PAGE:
TEMPO.CO, Jakarta - They were the happiest days of her life. She was building memorable teenager moments until he broke her dreams. A survivor, a warrior, and a fighter, Shera Rindra will never forget the ordeal she went through after she was raped by someone she thought she could trust.
“I felt so scared because I didn’t know what I would face, what were the steps to be taken, who would I see, and that feeling of hesitation. Would there be someone who trusted my story?” Shera says.
Upon arriving at the police station to report the incident, she was handed over to a male police officer to recall the incident.
“Since my mental and physical state wasn’t in a good condition due to the incident, I fainted repeatedly. During the interrogation process, the male police officer intimidated me and made me feel as if I was the criminal.”
The male officer became angry with Shera for fainting, “You are the reason why I have to stay up late to do this report,” he told her, and made her type it up for him.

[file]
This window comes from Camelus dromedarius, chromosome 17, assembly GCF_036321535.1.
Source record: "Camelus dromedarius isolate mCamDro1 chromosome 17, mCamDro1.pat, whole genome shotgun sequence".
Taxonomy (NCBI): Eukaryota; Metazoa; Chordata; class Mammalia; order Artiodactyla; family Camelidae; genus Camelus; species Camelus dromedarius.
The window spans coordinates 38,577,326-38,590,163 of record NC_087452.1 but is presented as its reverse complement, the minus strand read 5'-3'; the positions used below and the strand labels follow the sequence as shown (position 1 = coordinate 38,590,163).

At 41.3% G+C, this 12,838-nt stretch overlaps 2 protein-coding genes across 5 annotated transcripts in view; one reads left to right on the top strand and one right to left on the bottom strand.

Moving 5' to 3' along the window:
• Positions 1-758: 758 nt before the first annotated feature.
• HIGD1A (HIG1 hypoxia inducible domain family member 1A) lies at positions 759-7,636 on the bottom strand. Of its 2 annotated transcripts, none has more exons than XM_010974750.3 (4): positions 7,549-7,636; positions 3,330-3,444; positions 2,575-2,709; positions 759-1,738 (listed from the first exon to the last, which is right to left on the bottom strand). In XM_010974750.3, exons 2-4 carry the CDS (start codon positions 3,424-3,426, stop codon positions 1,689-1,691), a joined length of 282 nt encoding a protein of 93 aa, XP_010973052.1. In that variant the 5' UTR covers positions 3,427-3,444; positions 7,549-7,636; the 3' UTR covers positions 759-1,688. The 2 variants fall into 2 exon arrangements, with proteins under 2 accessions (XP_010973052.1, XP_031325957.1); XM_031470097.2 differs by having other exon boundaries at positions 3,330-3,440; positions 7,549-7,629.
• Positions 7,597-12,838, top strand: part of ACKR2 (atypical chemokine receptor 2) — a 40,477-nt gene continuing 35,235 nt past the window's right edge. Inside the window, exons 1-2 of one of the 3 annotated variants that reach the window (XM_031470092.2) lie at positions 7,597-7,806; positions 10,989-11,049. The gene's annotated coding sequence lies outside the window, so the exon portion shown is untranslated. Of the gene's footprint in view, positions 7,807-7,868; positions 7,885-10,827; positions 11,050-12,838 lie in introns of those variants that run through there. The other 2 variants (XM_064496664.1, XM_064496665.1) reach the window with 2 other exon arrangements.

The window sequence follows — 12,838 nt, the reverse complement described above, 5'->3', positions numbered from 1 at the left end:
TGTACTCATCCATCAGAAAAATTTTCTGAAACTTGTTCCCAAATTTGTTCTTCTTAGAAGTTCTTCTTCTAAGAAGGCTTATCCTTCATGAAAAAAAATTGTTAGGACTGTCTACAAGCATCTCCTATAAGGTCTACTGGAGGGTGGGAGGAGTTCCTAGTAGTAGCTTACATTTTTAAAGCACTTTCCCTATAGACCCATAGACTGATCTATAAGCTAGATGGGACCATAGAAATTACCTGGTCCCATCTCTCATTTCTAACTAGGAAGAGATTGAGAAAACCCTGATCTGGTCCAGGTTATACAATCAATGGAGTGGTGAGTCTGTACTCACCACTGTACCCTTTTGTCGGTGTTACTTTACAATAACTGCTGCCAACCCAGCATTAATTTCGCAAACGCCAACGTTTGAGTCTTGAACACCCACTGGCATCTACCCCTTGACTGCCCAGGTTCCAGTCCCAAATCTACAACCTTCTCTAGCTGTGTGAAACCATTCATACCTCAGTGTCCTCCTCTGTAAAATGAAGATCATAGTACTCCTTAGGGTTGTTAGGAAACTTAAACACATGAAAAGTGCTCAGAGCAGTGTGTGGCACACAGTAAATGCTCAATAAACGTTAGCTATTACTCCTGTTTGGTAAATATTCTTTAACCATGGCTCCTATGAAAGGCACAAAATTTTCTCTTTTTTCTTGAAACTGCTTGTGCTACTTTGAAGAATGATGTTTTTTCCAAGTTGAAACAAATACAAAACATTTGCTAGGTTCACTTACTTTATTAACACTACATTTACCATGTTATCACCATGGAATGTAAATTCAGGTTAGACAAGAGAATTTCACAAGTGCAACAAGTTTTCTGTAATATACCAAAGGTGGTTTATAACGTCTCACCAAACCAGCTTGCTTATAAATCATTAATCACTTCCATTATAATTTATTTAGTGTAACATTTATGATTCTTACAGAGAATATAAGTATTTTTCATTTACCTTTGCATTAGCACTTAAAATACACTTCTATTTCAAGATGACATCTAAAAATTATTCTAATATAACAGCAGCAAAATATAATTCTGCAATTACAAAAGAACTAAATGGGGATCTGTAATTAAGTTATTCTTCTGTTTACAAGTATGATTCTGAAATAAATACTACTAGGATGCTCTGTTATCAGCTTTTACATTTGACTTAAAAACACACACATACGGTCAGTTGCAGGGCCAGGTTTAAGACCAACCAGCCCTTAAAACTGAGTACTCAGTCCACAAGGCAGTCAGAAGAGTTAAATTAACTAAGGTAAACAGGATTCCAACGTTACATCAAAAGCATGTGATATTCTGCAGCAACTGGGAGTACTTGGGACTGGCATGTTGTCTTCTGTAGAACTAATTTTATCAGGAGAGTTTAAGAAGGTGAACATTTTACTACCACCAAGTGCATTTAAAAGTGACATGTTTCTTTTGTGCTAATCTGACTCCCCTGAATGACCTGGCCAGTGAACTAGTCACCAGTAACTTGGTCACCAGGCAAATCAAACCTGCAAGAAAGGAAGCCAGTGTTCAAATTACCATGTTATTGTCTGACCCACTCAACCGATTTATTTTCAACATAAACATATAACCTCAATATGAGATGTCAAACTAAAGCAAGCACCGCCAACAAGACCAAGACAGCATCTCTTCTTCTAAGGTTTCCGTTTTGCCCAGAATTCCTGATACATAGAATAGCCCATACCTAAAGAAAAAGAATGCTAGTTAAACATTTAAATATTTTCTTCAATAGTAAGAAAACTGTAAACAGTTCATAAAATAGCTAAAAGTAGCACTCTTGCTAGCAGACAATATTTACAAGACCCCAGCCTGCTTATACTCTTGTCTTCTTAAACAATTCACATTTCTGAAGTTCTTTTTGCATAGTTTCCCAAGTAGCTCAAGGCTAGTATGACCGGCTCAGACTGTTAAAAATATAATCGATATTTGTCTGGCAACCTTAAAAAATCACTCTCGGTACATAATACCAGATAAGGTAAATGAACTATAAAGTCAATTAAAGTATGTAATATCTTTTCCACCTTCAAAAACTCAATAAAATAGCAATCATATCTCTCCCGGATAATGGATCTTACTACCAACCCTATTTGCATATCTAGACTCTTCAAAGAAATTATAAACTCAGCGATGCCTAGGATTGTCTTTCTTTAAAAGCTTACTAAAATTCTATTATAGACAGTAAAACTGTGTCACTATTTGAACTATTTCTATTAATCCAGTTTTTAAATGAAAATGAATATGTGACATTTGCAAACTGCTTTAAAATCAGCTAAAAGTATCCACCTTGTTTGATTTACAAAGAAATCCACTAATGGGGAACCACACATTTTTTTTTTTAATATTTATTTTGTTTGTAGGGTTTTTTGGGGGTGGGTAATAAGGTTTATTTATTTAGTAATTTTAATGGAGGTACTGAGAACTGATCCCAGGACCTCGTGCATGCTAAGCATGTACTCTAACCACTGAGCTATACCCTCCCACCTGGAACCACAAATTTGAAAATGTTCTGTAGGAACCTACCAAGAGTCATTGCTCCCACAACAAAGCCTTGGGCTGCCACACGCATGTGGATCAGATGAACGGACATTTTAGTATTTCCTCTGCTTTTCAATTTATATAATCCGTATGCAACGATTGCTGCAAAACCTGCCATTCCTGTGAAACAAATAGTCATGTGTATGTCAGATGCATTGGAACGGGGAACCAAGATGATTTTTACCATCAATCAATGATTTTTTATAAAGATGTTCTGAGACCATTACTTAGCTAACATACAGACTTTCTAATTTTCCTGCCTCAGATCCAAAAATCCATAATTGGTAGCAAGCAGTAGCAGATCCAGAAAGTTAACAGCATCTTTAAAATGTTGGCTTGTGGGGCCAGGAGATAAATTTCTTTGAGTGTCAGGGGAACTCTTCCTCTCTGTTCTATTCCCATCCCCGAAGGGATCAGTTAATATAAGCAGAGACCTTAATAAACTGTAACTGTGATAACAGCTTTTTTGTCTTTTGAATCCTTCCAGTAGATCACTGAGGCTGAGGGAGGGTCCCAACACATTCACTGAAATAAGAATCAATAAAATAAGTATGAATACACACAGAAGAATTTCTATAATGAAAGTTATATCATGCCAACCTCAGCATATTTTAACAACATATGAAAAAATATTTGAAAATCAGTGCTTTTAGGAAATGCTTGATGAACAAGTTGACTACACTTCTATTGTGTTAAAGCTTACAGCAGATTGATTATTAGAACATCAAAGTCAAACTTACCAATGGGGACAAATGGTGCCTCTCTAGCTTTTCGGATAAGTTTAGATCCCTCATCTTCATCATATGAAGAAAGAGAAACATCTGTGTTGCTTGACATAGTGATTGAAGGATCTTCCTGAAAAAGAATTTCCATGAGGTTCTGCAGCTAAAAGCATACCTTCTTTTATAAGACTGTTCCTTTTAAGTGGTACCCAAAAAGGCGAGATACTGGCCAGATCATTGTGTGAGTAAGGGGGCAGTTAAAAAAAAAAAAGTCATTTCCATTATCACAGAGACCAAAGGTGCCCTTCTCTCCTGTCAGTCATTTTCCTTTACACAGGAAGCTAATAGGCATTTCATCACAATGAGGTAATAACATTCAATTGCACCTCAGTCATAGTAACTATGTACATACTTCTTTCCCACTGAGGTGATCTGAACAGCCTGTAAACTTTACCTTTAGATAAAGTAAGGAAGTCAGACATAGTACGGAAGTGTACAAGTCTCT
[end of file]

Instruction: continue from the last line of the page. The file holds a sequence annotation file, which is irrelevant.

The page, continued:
Unlike many women in Indonesia who suffer sexual violence but are too afraid to come forward, Shera chose not to be silent and went through a daunting court process to eventually see the perpetrator sentenced to a prison term.
More than 10 years have passed since and now a growing number of activist groups and volunteers like Shera are emerging to expose Indonesia’s problems with sexual violence and push for change in the way society and the law treats victims.
The 16 Days of Activism against Gender-Based Violence Campaign –starting from the International Day for the Elimination of Violence against Women on November 25 to Human Rights Day on December 10 – recognizes that sexual violence is a daily reality for many Indonesian women.